Recently, other cases involving teachers’ rights and responsibilities have been in the news. In San Clemente, Calif., a fourth-grade teacher was investigated after she participated in the Jan. 6 protest at the Capitol. The teacher was temporarily suspended and then reinstated after an investigation found there was no evidence that she acted illegally in Washington, D.C. or that she brought her political views into the classroom. I think her conspiracy theory politics are crazy, but she has the right to be a teacher. The same principles that protect her also protect the teacher in Rockville Centre.

The Oneonta School District in upstate New York has a somewhat different issue that officials there are trying to sort out. Former students reported that a middle school social studies teacher gave them the finger and screamed obscenities when he drove by local residents protesting against the police shooting of a young African-American man. This case is difficult because the teacher was acting, no matter how reprehensibly, as a private citizen. The district is now investigating the teacher, and among other things, whether there is evidence that his political views creep into his teaching, with students reporting that in lessons on the U.S. Civil War, he denied slavery played any role.

If the accusations about his teaching are substantiated, the teacher is directly contradicting the New York State framework that reads, “Westward expansion, the industrialization of the North and the increase of slavery in the South contributed to the growth of sectionalism. Constitutional conflicts between advocates of states’ rights and supporters of federal power increased tensions in the nation; attempts to compromise ultimately failed to keep the nation together, leading to the Civil War.”

In a joint statement, the president of the local chapter of the NAACP and a school board vice president said, “We are disheartened to hear of the allegations that an Oneonta City School District teacher drove by the demonstration in Muller Plaza on Sunday, yelling obscenities and flipping off the crowd . . . While people have the right to disagree with the demonstrators, it is important that those who work for the OCSD remember that while they are entitled to their opinions, they represent the district, and their actions reflect on their competency in the classroom.”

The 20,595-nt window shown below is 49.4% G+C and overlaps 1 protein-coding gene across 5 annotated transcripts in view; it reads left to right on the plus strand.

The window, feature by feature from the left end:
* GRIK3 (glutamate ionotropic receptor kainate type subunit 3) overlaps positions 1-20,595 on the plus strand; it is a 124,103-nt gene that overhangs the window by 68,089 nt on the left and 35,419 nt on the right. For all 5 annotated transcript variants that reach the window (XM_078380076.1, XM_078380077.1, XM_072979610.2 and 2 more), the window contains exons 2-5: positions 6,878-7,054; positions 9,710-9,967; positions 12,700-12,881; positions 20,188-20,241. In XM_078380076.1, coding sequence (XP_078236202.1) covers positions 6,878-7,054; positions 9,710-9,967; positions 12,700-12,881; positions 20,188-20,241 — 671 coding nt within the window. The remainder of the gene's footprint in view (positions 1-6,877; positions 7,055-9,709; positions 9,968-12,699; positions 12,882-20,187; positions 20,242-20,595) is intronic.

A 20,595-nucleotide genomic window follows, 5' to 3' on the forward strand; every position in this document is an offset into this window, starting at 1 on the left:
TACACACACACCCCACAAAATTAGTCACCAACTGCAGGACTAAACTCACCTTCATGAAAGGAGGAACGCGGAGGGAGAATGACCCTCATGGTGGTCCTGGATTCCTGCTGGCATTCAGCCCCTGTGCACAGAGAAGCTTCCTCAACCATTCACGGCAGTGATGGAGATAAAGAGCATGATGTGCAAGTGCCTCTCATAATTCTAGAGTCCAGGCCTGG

This teacher is entitled to due process, but he should have been investigated a long time ago. School administrators need to examine his lesson plans and monitor his teaching. If the district finds that racism not only shapes his politics, which is his right, but also affects how he teaches, he should be removed from the classroom, and New York State should suspend his teaching certification.

Dr. Alan Singer is a professor of teaching, learning and technology and the director of social studies education programs at Hofstra University. He is a former New York City high school social studies teacher and editor of Social Science Docket, a joint publication of the New York and New Jersey Councils for the Social Studies. He is the author of “Teaching Global History” (Routledge, 2011), “New York and Slavery: Time to Teach the Truth” (SUNY Press, Excelsior Editions, 2008) and “Education Flashpoints, Fighting for America’s Schools” (Routledge 2014), among other publications.